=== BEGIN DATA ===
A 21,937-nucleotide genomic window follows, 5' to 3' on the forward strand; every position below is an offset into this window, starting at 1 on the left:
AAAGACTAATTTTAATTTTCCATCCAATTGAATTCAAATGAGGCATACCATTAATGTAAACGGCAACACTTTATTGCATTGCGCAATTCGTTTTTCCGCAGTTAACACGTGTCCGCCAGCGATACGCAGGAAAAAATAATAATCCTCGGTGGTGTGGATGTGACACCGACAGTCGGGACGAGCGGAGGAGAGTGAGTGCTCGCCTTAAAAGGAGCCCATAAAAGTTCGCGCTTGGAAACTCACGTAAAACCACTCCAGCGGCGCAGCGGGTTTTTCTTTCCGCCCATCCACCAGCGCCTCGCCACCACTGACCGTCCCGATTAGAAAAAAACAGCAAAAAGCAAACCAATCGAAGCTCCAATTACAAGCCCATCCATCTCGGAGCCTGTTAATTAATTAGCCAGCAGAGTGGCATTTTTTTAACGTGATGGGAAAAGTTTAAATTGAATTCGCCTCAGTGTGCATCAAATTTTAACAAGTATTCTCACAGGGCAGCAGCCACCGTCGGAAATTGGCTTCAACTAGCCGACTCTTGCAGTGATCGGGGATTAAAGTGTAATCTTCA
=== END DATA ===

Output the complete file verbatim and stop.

A 21,937-nucleotide genomic window follows, 5' to 3' on the forward strand; every position below is an offset into this window, starting at 1 on the left:
AAAGACTAATTTTAATTTTCCATCCAATTGAATTCAAATGAGGCATACCATTAATGTAAACGGCAACACTTTATTGCATTGCGCAATTCGTTTTTCCGCAGTTAACACGTGTCCGCCAGCGATACGCAGGAAAAAATAATAATCCTCGGTGGTGTGGATGTGACACCGACAGTCGGGACGAGCGGAGGAGAGTGAGTGCTCGCCTTAAAAGGAGCCCATAAAAGTTCGCGCTTGGAAACTCACGTAAAACCACTCCAGCGGCGCAGCGGGTTTTTCTTTCCGCCCATCCACCAGCGCCTCGCCACCACTGACCGTCCCGATTAGAAAAAAACAGCAAAAAGCAAACCAATCGAAGCTCCAATTACAAGCCCATCCATCTCGGAGCCTGTTAATTAATTAGCCAGCAGAGTGGCATTTTTTTAACGTGATGGGAAAAGTTTAAATTGAATTCGCCTCAGTGTGCATCAAATTTTAACAAGTATTCTCACAGGGCAGCAGCCACCGTCGGAAATTGGCTTCAACTAGCCGACTCTTGCAGTGATCGGGGATTAAAGTGTAATCTTCA